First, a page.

The tallies, more then just a quaint artifact from the middles ages were the bedrock of the longest tenured, most successful form of currency in modern history spanning a period of over 700 years. They built the great cathedrals, many of which today are still the primary source of income in their respective towns and cities in Europe through tourism. These cathedrals in a very real sense became an economic, cultural and spiritual inheritance for generations to come.   During this period the cathedrals each year were the site of pilgrimages for tens of thousands, who given their relative economic security had the leisure to travel for extended periods on these pilgrimages that kept money, art and ideas flowing from region to region. The litmus test of a successful civilization is how it manages its currency. How it treats its prisoners and women, should also be on the list. On the first two counts we are failing miserably.

It is interesting to note that the tally sticks underwrote part of the stock of the Bank of England in 1694 and they were still in circulation in the early 19th century. When the English plutocracy elected to put an end to the symbolic power of the tallies, they were gathered up and tossed in the fire. The tallies however, were not so easily dispatched. The fire became too hot, they caught an adjacent wall on fire and burned down two Houses of Parliament. You got to love the irony here!

The tally sticks in the Middle ages and the bills of credit in Colonial America both represent the very best of monetary enlightenment. They fulfill the foundational requirements necessary for a currency to serve the public interest as opposed to private wealth accumulation. Neither were perfect and in fact both had long standing problems, but managed a viable economy in spite of them. If we are to rediscover the merits of these exchange systems, we need to understand why they worked. Money, like gravity, has laws that it follows and those laws are immutable despite the promised benefits of the global economy that make up their own monetary laws for their exclusive benefit. Recognizing a few of these laws is the beginning of sound currency policy. Here are five:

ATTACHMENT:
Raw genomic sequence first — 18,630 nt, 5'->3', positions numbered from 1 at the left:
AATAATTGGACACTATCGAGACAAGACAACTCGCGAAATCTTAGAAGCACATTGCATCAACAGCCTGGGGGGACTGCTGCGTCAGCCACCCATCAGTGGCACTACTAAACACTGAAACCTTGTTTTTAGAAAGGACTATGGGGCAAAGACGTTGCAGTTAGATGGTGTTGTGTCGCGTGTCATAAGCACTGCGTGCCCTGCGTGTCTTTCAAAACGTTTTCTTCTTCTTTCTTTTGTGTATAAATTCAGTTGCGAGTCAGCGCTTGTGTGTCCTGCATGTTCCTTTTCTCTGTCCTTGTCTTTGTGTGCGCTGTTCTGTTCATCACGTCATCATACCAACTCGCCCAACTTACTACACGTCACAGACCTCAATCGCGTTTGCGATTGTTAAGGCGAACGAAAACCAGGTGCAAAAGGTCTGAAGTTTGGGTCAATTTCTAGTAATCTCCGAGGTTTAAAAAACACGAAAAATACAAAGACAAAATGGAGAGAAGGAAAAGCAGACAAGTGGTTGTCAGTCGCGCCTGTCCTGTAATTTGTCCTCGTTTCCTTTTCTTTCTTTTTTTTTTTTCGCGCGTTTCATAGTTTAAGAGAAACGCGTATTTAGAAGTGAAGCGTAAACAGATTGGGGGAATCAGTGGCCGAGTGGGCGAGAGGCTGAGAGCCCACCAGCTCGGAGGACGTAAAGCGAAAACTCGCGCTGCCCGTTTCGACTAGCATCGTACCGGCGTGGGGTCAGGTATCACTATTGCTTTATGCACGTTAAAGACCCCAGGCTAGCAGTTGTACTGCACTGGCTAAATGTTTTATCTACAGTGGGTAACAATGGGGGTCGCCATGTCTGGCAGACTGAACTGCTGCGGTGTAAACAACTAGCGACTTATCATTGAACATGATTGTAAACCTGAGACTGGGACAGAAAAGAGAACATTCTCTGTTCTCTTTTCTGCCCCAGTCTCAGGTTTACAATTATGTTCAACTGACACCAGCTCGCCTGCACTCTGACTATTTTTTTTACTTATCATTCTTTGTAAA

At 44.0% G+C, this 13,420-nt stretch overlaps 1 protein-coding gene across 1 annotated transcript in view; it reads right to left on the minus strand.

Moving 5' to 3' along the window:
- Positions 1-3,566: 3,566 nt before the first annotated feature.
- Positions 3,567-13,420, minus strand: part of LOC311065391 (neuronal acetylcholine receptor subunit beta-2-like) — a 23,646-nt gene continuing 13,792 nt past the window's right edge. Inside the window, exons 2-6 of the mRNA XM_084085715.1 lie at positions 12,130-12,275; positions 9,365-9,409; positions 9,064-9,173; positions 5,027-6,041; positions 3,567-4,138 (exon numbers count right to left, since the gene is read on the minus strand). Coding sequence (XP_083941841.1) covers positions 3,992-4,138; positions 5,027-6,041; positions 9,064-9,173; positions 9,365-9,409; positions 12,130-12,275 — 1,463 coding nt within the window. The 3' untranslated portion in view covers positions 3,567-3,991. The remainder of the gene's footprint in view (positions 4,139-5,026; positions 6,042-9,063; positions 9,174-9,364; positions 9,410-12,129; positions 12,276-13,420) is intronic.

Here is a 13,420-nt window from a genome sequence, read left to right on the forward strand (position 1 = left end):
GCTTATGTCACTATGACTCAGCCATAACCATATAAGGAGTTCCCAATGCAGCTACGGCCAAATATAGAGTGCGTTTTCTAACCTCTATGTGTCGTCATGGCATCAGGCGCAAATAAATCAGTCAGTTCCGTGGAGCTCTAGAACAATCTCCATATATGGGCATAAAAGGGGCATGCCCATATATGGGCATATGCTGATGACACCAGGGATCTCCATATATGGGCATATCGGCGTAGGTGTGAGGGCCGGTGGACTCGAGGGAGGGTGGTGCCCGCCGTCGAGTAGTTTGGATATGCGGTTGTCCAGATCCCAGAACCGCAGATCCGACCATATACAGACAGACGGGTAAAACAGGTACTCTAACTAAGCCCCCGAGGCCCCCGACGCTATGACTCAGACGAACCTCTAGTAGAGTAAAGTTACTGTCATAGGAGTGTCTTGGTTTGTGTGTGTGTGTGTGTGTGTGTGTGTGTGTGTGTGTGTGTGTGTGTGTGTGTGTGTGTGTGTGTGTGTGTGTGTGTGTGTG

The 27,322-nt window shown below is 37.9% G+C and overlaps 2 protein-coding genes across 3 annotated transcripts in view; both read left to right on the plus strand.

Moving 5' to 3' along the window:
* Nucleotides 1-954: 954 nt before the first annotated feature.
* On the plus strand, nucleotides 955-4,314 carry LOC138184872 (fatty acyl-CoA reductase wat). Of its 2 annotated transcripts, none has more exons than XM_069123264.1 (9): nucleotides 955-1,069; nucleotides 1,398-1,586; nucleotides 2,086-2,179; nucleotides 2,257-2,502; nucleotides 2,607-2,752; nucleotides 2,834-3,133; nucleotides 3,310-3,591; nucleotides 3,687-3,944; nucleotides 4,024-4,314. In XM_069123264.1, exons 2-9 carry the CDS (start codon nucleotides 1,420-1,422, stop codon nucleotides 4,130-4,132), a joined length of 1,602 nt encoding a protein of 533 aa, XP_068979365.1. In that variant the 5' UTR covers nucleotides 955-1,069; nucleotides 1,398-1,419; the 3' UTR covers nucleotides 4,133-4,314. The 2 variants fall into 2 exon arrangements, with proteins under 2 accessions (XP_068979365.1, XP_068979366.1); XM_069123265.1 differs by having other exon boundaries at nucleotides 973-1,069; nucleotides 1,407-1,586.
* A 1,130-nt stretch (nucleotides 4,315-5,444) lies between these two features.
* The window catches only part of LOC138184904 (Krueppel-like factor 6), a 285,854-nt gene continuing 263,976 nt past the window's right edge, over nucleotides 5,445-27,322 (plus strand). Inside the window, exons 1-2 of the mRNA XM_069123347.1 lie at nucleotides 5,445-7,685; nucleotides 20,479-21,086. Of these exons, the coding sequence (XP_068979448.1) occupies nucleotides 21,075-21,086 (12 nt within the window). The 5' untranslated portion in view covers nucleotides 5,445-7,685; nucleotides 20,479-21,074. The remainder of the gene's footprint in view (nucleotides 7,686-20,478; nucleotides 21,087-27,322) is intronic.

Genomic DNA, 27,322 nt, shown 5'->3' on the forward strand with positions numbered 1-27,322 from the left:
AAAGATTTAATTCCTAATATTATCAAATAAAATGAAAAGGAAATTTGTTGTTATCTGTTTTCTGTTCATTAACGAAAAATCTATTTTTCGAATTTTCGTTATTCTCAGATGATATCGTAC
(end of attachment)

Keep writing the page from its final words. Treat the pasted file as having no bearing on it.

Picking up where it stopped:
1. The ‘local’ currency had the primary function of a medium of exchange and not a medium of wealth storage. It had relatively no intrinsic value. Having no intrinsic value guaranteed both a sufficient quantity and velocity of money within a given locale.
  2. Both the tallies and the bills of credit functioned within a dual exchange system where gold/silver coinage carried intrinsic value and therefore was used both for wealth storage and also for international trade while maintaining the function and the integrity of the local exchange medium.
  3. They were ‘publicly’ controlled either through Monarchy or government and exercised the supreme prerogative of Seigniorage. As a public system, they were used to pay taxes, creating an inherent demand for the money.
  4. The currencies were spent into the system for public works projects guaranteeing employment.
  5. They were also lent into the system where the interest was cycled back to the public having an offsetting affect on the problem of usury and lessening the tax burden.